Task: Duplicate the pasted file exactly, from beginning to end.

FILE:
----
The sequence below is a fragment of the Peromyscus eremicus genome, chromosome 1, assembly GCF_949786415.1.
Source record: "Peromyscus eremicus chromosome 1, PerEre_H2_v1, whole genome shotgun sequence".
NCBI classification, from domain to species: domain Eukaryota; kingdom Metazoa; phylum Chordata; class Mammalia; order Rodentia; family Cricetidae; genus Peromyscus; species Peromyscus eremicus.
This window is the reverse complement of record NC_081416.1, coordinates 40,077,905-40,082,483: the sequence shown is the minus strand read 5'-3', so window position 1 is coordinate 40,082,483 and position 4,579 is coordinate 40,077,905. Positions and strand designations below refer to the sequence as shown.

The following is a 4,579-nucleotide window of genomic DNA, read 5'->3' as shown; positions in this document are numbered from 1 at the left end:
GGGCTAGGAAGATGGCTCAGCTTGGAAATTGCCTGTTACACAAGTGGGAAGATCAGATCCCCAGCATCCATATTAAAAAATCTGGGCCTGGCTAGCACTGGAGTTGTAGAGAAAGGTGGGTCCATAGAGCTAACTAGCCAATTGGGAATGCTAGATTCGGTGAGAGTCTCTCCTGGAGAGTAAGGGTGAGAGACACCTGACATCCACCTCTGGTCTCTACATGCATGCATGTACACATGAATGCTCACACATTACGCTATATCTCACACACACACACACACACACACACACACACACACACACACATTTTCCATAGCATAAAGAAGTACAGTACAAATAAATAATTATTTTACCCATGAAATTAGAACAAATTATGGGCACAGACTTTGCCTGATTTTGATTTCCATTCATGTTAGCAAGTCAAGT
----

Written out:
The sequence below is a fragment of the Peromyscus eremicus genome, chromosome 1, assembly GCF_949786415.1.
Source record: "Peromyscus eremicus chromosome 1, PerEre_H2_v1, whole genome shotgun sequence".
NCBI classification, from domain to species: domain Eukaryota; kingdom Metazoa; phylum Chordata; class Mammalia; order Rodentia; family Cricetidae; genus Peromyscus; species Peromyscus eremicus.
This window is the reverse complement of record NC_081416.1, coordinates 40,077,905-40,082,483: the sequence shown is the minus strand read 5'-3', so window position 1 is coordinate 40,082,483 and position 4,579 is coordinate 40,077,905. Positions and strand designations below refer to the sequence as shown.

The following is a 4,579-nucleotide window of genomic DNA, read 5'->3' as shown; positions in this document are numbered from 1 at the left end:
GGGCTAGGAAGATGGCTCAGCTTGGAAATTGCCTGTTACACAAGTGGGAAGATCAGATCCCCAGCATCCATATTAAAAAATCTGGGCCTGGCTAGCACTGGAGTTGTAGAGAAAGGTGGGTCCATAGAGCTAACTAGCCAATTGGGAATGCTAGATTCGGTGAGAGTCTCTCCTGGAGAGTAAGGGTGAGAGACACCTGACATCCACCTCTGGTCTCTACATGCATGCATGTACACATGAATGCTCACACATTACGCTATATCTCACACACACACACACACACACACACACACACACACACACACATTTTCCATAGCATAAAGAAGTACAGTACAAATAAATAATTATTTTACCCATGAAATTAGAACAAATTATGGGCACAGACTTTGCCTGATTTTGATTTCCATTCATGTTAGCAAGTCAAGT